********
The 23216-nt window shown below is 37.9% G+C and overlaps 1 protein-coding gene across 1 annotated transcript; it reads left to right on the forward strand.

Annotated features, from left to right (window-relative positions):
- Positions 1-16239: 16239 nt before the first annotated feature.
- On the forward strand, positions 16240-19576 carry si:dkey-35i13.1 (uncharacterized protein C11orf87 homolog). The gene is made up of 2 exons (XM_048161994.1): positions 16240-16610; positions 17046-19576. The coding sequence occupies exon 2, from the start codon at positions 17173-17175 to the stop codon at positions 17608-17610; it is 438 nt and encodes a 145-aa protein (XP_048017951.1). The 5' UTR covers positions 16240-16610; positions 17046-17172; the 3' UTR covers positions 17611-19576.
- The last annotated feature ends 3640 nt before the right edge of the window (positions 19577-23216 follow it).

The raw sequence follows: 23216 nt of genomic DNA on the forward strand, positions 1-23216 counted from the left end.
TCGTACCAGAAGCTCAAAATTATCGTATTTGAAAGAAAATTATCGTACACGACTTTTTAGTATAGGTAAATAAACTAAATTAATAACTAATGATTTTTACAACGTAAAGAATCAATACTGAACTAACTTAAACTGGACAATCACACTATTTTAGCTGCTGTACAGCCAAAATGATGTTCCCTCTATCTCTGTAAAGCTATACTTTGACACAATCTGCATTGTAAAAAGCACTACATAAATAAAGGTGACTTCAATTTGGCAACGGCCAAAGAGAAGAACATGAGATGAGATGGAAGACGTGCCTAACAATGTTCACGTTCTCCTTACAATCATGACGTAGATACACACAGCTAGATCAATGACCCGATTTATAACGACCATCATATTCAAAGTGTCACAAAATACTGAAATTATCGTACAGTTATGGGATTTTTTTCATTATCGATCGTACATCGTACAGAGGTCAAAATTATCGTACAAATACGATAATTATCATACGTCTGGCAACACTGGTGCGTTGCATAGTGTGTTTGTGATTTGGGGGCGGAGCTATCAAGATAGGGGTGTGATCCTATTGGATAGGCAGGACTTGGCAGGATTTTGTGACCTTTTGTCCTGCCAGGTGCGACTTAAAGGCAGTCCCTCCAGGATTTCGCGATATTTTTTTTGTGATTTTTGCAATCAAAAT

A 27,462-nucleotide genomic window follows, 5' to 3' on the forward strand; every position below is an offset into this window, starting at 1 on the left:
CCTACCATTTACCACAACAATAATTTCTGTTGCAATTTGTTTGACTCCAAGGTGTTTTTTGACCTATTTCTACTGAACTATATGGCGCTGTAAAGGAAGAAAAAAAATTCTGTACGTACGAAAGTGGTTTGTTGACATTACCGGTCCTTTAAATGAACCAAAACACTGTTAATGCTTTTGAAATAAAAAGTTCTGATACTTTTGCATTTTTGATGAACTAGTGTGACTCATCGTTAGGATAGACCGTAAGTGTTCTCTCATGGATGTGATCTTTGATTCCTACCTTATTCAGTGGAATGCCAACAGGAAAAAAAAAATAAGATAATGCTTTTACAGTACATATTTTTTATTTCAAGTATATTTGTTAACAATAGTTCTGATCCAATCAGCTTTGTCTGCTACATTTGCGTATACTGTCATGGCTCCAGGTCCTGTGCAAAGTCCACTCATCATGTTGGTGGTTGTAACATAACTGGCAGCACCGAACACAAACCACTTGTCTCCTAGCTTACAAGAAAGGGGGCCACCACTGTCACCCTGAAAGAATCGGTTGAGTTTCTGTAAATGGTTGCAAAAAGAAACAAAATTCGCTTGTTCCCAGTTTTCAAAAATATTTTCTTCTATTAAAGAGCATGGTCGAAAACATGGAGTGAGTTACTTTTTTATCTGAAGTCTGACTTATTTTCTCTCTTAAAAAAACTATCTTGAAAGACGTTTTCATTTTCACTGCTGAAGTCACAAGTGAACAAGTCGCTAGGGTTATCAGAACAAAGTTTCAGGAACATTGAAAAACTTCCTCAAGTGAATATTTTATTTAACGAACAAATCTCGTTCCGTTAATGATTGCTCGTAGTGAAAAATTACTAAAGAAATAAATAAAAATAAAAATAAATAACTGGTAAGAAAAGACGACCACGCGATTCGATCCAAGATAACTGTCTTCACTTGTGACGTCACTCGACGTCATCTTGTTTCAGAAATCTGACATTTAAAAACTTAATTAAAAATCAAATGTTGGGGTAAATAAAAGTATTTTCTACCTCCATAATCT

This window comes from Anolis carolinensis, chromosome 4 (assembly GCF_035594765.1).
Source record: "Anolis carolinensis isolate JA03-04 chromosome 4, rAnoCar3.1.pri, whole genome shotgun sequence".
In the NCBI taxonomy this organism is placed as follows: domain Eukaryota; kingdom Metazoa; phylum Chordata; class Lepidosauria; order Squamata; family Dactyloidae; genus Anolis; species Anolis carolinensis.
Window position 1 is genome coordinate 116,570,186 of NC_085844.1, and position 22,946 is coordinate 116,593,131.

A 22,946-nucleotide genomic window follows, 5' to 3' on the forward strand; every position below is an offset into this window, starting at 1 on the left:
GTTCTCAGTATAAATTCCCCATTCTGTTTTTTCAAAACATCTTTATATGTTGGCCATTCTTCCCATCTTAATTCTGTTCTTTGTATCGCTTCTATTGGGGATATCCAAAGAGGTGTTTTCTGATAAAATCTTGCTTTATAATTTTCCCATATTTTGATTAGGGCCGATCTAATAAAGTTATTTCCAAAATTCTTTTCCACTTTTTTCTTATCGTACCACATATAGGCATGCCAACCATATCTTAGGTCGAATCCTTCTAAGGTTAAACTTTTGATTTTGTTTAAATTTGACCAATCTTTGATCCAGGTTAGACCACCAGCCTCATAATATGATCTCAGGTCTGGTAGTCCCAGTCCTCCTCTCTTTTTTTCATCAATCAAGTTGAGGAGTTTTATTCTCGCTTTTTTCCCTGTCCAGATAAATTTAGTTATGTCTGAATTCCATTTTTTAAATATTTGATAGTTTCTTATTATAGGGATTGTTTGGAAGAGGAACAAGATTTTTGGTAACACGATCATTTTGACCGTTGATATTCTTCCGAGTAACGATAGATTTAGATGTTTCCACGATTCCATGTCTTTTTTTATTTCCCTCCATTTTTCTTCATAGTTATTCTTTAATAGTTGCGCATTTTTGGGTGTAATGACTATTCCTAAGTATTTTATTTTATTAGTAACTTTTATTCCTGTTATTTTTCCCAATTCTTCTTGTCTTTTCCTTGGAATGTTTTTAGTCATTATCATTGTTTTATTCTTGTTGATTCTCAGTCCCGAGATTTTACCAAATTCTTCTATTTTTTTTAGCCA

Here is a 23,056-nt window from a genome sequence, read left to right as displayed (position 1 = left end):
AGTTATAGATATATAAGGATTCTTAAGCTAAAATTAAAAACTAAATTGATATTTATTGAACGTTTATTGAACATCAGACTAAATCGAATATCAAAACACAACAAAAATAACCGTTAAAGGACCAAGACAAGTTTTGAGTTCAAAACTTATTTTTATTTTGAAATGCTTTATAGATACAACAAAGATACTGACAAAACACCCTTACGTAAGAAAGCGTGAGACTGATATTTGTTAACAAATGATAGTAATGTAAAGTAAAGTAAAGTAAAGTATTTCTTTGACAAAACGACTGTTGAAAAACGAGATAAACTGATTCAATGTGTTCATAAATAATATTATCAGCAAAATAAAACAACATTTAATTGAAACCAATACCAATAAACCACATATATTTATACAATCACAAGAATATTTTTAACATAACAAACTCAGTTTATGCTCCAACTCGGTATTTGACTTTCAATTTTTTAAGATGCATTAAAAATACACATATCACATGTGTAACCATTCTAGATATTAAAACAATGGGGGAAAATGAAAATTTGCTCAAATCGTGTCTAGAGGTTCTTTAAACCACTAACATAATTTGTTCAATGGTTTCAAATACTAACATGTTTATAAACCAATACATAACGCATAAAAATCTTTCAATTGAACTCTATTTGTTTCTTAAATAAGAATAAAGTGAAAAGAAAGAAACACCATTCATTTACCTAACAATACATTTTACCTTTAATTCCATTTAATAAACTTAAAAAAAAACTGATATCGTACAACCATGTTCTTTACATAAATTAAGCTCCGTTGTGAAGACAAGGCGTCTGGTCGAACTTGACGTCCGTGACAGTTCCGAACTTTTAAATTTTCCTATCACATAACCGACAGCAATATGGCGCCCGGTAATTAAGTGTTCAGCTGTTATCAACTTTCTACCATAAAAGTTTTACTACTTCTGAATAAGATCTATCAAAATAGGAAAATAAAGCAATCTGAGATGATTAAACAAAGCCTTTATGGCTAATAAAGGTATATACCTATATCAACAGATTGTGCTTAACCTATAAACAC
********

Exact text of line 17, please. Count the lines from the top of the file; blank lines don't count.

AGTTATAGATATATAAGGATTCTTAAGCTAAAATTAAAAACTAAATTGATATTTATTGAACGTTTATTGAACATCAGACTAAATCGAATATCAAAACACAACAAAAATAACCGTTAAAGGACCAAGACAAGTTTTGAGTTCAAAACTTATTTTTATTTTGAAATGCTTTATAGATACAACAAAGATACTGACAAAACACCCTTACGTAAGAAAGCGTGAGACTGATATTTGTTAACAAATGATAGTAATGTAAAGTAAAGTAAAGTAAAGTATTTCTTTGACAAAACGACTGTTGAAAAACGAGATAAACTGATTCAATGTGTTCATAAATAATATTATCAGCAAAATAAAACAACATTTAATTGAAACCAATACCAATAAACCACATATATTTATACAATCACAAGAATATTTTTAACATAACAAACTCAGTTTATGCTCCAACTCGGTATTTGACTTTCAATTTTTTAAGATGCATTAAAAATACACATATCACATGTGTAACCATTCTAGATATTAAAACAATGGGGGAAAATGAAAATTTGCTCAAATCGTGTCTAGAGGTTCTTTAAACCACTAACATAATTTGTTCAATGGTTTCAAATACTAACATGTTTATAAACCAATACATAACGCATAAAAATCTTTCAATTGAACTCTATTTGTTTCTTAAATAAGAATAAAGTGAAAAGAAAGAAACACCATTCATTTACCTAACAATACATTTTACCTTTAATTCCATTTAATAAACTTAAAAAAAAACTGATATCGTACAACCATGTTCTTTACATAAATTAAGCTCCGTTGTGAAGACAAGGCGTCTGGTCGAACTTGACGTCCGTGACAGTTCCGAACTTTTAAATTTTCCTATCACATAACCGACAGCAATATGGCGCCCGGTAATTAAGTGTTCAGCTGTTATCAACTTTCTACCATAAAAGTTTTACTACTTCTGAATAAGATCTATCAAAATAGGAAAATAAAGCAATCTGAGATGATTAAACAAAGCCTTTATGGCTAATAAAGGTATATACCTATATCAACAGATTGTGCTTAACCTATAAACAC